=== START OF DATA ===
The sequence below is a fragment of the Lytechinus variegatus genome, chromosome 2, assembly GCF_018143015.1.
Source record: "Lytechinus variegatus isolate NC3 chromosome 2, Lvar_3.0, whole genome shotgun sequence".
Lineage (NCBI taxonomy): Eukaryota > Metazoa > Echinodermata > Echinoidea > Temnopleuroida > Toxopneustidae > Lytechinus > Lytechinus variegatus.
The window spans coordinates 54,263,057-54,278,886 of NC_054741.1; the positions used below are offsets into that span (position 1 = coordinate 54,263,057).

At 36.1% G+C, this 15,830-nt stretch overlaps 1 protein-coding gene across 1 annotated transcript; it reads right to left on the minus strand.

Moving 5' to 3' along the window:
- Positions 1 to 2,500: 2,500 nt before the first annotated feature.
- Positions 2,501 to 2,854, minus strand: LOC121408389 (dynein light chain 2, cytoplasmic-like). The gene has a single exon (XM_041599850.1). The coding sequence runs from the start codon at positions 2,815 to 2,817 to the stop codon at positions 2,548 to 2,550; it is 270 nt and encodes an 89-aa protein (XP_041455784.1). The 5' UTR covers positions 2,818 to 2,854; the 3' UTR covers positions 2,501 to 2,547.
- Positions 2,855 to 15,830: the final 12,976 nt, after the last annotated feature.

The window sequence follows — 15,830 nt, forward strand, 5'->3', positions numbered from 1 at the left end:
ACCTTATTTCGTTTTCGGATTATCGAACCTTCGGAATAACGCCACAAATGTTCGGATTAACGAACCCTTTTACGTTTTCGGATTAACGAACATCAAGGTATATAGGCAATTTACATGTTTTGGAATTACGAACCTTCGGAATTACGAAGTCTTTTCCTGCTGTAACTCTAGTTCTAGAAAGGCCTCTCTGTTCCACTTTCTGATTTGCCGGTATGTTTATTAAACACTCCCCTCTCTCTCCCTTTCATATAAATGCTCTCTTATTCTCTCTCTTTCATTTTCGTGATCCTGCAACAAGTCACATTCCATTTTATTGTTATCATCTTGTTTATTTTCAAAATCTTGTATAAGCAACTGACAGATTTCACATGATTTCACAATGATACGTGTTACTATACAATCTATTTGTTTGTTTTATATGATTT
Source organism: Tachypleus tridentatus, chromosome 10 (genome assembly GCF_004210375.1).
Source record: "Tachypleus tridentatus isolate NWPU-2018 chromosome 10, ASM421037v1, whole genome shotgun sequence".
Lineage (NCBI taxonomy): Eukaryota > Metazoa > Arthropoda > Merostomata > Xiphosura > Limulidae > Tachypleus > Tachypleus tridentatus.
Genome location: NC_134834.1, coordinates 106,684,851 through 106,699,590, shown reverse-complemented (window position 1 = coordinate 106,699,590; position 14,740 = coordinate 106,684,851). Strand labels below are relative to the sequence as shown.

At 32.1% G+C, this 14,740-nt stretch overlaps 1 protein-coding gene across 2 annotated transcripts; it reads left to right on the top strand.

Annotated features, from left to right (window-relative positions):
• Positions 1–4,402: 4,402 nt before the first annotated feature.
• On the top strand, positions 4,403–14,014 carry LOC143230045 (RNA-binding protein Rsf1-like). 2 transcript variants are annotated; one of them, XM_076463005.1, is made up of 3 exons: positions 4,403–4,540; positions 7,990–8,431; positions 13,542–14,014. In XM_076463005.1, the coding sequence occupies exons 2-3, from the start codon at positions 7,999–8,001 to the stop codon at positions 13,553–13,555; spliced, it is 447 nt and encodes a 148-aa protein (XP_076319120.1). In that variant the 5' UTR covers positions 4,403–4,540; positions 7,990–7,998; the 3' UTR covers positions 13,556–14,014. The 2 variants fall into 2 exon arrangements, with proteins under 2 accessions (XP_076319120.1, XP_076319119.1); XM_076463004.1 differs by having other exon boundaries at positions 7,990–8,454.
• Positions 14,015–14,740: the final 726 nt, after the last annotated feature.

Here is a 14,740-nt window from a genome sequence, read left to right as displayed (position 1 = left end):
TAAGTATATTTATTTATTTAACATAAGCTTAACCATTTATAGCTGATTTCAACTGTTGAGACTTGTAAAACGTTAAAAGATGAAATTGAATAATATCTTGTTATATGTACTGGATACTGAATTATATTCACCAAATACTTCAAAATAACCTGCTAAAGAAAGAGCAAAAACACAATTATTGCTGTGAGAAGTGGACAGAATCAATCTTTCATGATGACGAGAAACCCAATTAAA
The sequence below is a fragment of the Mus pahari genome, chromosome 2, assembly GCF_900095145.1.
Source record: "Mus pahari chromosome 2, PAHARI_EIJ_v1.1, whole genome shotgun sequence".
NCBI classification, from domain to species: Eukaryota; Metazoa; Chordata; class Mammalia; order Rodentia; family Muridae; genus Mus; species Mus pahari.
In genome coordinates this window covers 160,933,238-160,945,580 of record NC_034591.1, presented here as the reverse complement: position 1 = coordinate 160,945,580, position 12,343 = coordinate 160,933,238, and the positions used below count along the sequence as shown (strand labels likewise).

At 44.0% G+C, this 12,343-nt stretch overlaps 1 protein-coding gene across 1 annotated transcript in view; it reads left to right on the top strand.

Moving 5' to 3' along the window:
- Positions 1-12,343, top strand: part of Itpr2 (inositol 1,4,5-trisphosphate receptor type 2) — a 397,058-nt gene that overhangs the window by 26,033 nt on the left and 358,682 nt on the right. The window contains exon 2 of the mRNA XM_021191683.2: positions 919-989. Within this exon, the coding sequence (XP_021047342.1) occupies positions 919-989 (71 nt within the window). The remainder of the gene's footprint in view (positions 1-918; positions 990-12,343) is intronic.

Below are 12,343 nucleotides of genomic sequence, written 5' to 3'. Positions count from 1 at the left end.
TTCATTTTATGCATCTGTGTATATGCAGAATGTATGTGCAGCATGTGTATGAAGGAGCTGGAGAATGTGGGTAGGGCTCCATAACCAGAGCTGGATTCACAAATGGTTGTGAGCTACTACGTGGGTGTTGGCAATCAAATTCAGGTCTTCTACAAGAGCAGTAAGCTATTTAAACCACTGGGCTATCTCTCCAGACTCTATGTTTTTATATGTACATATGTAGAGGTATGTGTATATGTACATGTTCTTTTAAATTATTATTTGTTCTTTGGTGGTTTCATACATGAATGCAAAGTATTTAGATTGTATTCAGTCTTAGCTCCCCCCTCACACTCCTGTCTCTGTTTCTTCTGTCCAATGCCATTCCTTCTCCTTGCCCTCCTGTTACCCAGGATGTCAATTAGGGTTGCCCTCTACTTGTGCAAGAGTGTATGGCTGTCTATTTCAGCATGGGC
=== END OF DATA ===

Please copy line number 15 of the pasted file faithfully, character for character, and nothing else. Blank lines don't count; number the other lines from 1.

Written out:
Genome location: NC_134834.1, coordinates 106,684,851 through 106,699,590, shown reverse-complemented (window position 1 = coordinate 106,699,590; position 14,740 = coordinate 106,684,851). Strand labels below are relative to the sequence as shown.